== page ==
By Evan Bourtis
Fisher students had the opportunity to interact with two former members of Congress on March 13 and 14. Congressman Larry LaRocco (D) from Idaho and Tom Petri (R) from Wisconsin answered students’ questions and talked about their experiences in government in the form of seven discussion sessions hosted by classes.
LaRocco and Petri came to Fisher for the national “Congress to Campus” program, where a former democrat and republican representative visit a campus to teach students about how the legislative process works. The congressmen lead the sessions from 9 a.m. to 4 p.m. on Wednesday in the Wilson Formal. Then 9:30 a.m. to 4:40 p.m. on Thursday in the Golisano Gateway. Political science professor Kathleen Donovan and Maya Temperley, director of Office of Sponsored Programs, organized their visit to campus.
According to Petri, who served in Congress for 36 years, from the Carter administration to the Obama administration, he hopes students learn a lot from hearing about his experiences. “I think there’s some advantage in not just reading about Congress, but having a chance to talk to a real congress member,” Petri said. “We are not here as partisan creatures trying to score points. We’re more interested in getting students to understand Congress and give them some content as to the issues Congress members face as they wrestle with the current issues of the day.”
LaRocco, who served under Presidents H.W. Bush and Clinton, said that he was impressed at the in-depth discussions he had with students at the event. These discussions included questions on current political divisions, income inequality, climate change, and unethical use of money in politics. “Those questions haven’t come from us, but from students, and challenging us to add some context on how the decisions that are being made affect those issues,” he added.
LaRocco was also impressed with the discussions he and Petri had about the media’s role politics. “We discussed the role of media and social media in today’s world and how that makes decision making by American voters difficult. Because there’s been a tendency of people to gravitate towards media sources that validate their thinking,” he said.
One of the sessions that the congressmen spoke at involved discussing rhetorical strategies, debate, and showing respect in Congress, which was hosted by the English class Rhetorical Theory. At the session, senior Emily Scoma asked about the importance of Congress members showing respect for opposing parties and for the way the House of Representatives runs. Petri responded with a story of someone who stepped across the aisle to work on a compromise for an issue they disagreed on.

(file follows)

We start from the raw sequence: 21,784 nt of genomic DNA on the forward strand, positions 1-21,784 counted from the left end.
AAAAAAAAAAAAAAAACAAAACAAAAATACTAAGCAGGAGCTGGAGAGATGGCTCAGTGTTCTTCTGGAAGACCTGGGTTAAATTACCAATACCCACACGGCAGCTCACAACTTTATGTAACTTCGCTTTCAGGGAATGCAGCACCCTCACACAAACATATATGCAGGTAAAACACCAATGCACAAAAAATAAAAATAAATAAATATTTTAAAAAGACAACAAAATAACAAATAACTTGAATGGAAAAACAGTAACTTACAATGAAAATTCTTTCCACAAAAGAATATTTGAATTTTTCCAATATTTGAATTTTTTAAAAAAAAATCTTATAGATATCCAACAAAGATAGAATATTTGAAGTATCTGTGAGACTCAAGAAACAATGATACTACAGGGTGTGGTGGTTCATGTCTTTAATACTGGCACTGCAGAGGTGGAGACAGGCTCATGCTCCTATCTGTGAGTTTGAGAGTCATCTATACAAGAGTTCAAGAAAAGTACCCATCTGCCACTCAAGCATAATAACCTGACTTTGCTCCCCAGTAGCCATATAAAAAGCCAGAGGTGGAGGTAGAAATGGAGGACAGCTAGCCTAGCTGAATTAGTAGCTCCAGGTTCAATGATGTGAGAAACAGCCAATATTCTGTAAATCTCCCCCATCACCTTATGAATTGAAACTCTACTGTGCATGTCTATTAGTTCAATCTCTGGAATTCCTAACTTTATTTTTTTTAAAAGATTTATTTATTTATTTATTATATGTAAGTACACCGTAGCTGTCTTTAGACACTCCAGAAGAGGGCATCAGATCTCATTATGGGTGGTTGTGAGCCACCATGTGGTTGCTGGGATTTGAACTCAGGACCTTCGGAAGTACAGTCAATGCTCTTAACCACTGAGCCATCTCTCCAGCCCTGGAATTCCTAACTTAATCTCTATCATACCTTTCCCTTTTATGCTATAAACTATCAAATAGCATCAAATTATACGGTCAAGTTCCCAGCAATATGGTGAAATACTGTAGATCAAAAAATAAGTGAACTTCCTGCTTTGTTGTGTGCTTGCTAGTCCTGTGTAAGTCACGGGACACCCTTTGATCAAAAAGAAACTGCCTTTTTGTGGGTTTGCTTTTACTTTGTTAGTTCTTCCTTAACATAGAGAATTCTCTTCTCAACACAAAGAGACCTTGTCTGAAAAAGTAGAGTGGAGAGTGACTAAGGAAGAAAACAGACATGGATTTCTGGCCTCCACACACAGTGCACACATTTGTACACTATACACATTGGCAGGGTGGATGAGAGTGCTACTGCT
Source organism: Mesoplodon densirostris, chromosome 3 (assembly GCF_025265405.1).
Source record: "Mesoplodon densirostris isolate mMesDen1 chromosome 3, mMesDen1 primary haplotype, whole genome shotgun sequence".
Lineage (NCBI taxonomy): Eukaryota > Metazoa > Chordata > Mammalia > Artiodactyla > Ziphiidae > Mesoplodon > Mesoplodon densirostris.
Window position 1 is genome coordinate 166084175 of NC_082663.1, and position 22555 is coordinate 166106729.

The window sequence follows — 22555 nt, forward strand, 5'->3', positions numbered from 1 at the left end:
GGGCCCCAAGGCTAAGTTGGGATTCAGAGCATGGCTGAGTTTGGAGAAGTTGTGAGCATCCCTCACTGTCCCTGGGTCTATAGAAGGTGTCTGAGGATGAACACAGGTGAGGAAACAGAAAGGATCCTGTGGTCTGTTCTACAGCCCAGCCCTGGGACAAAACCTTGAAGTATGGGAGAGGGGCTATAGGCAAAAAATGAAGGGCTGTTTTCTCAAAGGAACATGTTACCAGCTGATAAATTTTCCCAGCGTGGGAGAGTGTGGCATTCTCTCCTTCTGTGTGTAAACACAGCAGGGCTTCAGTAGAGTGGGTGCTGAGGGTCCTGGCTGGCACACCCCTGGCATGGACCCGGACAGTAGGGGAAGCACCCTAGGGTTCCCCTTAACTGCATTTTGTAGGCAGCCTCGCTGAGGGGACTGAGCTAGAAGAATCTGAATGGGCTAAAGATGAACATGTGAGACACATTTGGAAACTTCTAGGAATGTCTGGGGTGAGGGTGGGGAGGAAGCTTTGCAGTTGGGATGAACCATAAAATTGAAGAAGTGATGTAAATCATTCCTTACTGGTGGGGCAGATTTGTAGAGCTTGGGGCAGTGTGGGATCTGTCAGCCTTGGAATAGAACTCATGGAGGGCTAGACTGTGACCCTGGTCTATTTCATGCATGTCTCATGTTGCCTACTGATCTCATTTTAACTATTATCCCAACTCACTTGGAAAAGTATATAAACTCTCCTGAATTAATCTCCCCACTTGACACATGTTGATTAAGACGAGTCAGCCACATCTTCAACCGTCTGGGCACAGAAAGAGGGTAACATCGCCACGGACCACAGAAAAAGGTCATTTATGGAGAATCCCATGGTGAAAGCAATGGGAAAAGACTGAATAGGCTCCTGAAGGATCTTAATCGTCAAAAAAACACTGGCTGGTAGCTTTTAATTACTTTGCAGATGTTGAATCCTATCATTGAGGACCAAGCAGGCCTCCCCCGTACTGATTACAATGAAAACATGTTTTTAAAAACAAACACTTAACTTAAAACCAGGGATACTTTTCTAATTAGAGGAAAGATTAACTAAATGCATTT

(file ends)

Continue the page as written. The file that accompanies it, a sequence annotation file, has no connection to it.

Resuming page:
“Something that I learned it that it [bipartisanship] does exist and it can be through respect and those personal relationships. And that can be done across the aisle and across parties while still sticking to what you believe in,” Scoma said.
Both congressmen also talked about the lack of ability to compromise for some current politicians but explained that there are still many members of Congress who are willing to work with an opposing party. One thing LaRocco hopes students learn from attending the discussions is that creating legislation involves compromise. “If there’s a problem to be solved, generally, it has to be solved through compromise. And what we’ve found is that there are factions in Congress now that don’t understand that politics is all about compromise,” he explained.
Senior Tessa Sulimowicz also asked a question, relating to if telling stories was an effective way to encourage people to see one’s perspective on an issue. Both politicians explained how telling storytelling helped them become an elected official and voice their ideas. “I was really excited to ask about storytelling since I feel like stories have an immense effect on persuasion and just getting people to relate to you and to other people. And as a politician, I think that’s very important, as they mentioned,” she explained.
One other topic discussed was the Web of Relationships, which is the idea that even if a speaker makes a good argument if he or she doesn’t have a good relationship with the peers, the argument will fall through. Junior Christina Reich liked hearing about how building positive relationships have helped the politicians. “I liked the questions people were asking about the Web of Relationships because I talked about that in a recent essay,” she said.